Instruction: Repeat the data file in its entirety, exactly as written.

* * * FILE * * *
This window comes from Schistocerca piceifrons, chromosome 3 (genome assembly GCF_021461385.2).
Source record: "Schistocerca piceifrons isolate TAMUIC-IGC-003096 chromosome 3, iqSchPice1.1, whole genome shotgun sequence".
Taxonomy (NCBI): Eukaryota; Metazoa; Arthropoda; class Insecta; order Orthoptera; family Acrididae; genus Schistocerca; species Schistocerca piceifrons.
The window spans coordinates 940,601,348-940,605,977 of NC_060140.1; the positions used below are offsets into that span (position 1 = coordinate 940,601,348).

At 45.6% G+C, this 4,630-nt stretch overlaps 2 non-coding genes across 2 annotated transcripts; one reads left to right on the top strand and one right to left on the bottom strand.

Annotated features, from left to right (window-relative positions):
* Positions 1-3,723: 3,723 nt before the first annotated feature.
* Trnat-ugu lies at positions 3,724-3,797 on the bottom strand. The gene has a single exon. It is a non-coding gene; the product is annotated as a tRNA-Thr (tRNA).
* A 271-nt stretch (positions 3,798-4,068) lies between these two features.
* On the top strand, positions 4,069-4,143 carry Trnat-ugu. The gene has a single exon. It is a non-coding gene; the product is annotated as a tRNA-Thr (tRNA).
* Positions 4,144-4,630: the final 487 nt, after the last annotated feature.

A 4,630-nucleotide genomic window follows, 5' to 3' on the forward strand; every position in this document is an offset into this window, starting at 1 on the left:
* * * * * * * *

This window comes from Schistocerca piceifrons, chromosome 3 (genome assembly GCF_021461385.2).
Source record: "Schistocerca piceifrons isolate TAMUIC-IGC-003096 chromosome 3, iqSchPice1.1, whole genome shotgun sequence".
Taxonomy (NCBI): Eukaryota; Metazoa; Arthropoda; class Insecta; order Orthoptera; family Acrididae; genus Schistocerca; species Schistocerca piceifrons.
The window spans coordinates 940,601,348-940,605,977 of NC_060140.1; the positions used below are offsets into that span (position 1 = coordinate 940,601,348).

At 45.6% G+C, this 4,630-nt stretch overlaps 2 non-coding genes across 2 annotated transcripts; one reads left to right on the top strand and one right to left on the bottom strand.

Annotated features, from left to right (window-relative positions):
* Positions 1-3,723: 3,723 nt before the first annotated feature.
* Trnat-ugu lies at positions 3,724-3,797 on the bottom strand. The gene has a single exon. It is a non-coding gene; the product is annotated as a tRNA-Thr (tRNA).
* A 271-nt stretch (positions 3,798-4,068) lies between these two features.
* On the top strand, positions 4,069-4,143 carry Trnat-ugu. The gene has a single exon. It is a non-coding gene; the product is annotated as a tRNA-Thr (tRNA).
* Positions 4,144-4,630: the final 487 nt, after the last annotated feature.

A 4,630-nucleotide genomic window follows, 5' to 3' on the forward strand; every position in this document is an offset into this window, starting at 1 on the left: